June 10, 2020
ACFHP is excited to announce that the following four projects will be receiving National Fish Habitat Action Plan funding for the 2020 fiscal year, based on our recommendations to the US Fish and Wildlife Service.
Town Brook Stream Restoration: Jenney Grist Mill Nature-Like Fishway Bypass, Plymouth, Massachusetts
The Town of Plymouth will be using these funds for the design and permitting of the Jenney Grist Mill nature-like fishway bypass on Town Brook. By installing a 400-foot nature-like fishway bypass, unobstructed passage to 1.67 miles of riverine habitat and 269 acres of pond spawning habitat will be ensured. Currently, passage of alewife, blueback herring, and American eel is restricted by a narrow steeppass fish ladder and culvert. During the height of the annual run, there is a backup of migrating river herring below the dam and fish ladder of upwards of 12,500 fish, which lasts for weeks. Overcrowding at the base of the ladder undoubtedly influences the migration of these fish and is hypothesized to cause a portion of the migrating population to abandon their run. This work will improve the flow velocity and make it easier for fish to pass the dam.
County Line Dam Removal, Warren and Sussex Counties, New Jersey
The Nature Conservancy and partners are working with a private landowner to remove the County Line Dam in order to restore and reconnect habitat for migratory species including American shad, American eel, and native sea lamprey. The dam is located approximately 15 miles from the Delaware River, and is the second obstruction to fish migration on the Paulins Kill. The first obstruction, Paulina Dam, is five miles below the County Line Dam, and removal design and permitting is currently underway. Together with the Columbia Dam removal, which ACFHP helped to fund in FY2018, these removals will open a total of 45 miles of mainstem river and tributaries. The County Line Dam removal on its own will open 3.5 miles of river.
Magothy River Shoreline Restoration, Annapolis, Maryland
The Cape St Claire Community Improvement Association is working with partners to stabilize 500 linear feet of shoreline through sand addition and establishment of a native tidal wetland and dune community. They will also be planting a combination of oyster-seeded Reef Balls© and woody tree boles with root fans to create subtidal and intertidal fish habitat. This area is subjected to chronic erosion, estimated to be 3.5 feet/year lost, due to a large northeast fetch. Without intervention, the marsh-protecting dune will erode and no longer serve as a tidal barrier to Lake Claire. This project will improve shoreline stability, increase fish habitat complexity and quality, and provide a more robust benthic community that supports a healthy ecosystem. Species such as Atlantic croaker, blue crab, and striped bass will benefit.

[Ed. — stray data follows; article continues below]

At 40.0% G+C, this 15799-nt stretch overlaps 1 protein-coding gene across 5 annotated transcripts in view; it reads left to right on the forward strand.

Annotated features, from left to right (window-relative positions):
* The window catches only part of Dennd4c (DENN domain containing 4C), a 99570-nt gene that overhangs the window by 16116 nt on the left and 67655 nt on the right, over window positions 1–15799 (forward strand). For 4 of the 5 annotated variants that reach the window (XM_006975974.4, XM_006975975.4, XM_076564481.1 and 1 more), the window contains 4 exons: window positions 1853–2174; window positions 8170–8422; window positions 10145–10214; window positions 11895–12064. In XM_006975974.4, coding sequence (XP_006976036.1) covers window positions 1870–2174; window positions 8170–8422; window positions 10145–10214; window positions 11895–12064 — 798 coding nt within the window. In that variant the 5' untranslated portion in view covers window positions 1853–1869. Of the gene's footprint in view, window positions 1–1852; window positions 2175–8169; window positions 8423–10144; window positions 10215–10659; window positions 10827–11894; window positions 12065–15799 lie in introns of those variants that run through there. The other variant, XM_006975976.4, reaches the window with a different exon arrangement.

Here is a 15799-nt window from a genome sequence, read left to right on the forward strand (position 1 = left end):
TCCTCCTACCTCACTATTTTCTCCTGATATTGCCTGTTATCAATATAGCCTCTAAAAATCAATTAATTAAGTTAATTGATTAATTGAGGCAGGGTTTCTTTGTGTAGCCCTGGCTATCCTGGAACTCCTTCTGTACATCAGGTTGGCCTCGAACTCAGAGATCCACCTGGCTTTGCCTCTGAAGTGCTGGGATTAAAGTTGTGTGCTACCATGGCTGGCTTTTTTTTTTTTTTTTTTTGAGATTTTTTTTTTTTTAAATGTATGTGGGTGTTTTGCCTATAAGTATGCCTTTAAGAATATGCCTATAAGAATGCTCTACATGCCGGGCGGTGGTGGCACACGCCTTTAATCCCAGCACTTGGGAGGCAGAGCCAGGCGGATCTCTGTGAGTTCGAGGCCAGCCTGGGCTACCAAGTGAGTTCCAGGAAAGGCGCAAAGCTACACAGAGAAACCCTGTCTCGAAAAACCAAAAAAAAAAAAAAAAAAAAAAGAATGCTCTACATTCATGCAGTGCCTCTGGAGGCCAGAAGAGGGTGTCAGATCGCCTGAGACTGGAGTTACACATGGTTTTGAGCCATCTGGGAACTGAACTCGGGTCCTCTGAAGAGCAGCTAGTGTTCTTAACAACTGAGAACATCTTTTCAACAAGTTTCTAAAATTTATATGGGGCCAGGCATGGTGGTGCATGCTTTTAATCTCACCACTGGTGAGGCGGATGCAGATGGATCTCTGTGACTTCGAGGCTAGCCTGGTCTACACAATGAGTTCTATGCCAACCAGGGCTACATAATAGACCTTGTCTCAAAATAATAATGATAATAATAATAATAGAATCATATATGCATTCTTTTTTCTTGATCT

Environmentally Friendly Oyster Reef Restoration in Mosquito Lagoon, Edgewater and New Smyrna Beach, Florida
Oyster reefs provide essential ecosystem functions and services, and are one of the primary forms of Essential Fish Habitat in Mosquito Lagoon. Researchers at the University of Central Florida, working with partners, will use environmentally friendly BESE material to restore essential nursery and foraging habitat for sportfish (e.g. red drum), commercially important shellfish (e.g. blue crab), and trust species, including threatened/endangered wading birds (e.g. American oystercatcher). The goal of this habitat restoration project is to leverage their highly successful, community-based and federal, state, and NGO partner-driven restoration network to restore 4-6 oyster reefs degraded by vessel operation and resulting boat wakes in the lagoon. This will restore 0.25 acres of oyster reef and approximately 420 linear feet of shoreline.
To learn more about all of ACFHP’s funded and endorsed projects, visit: https://www.atlanticfishhabitat.org/on-the-ground-projects/.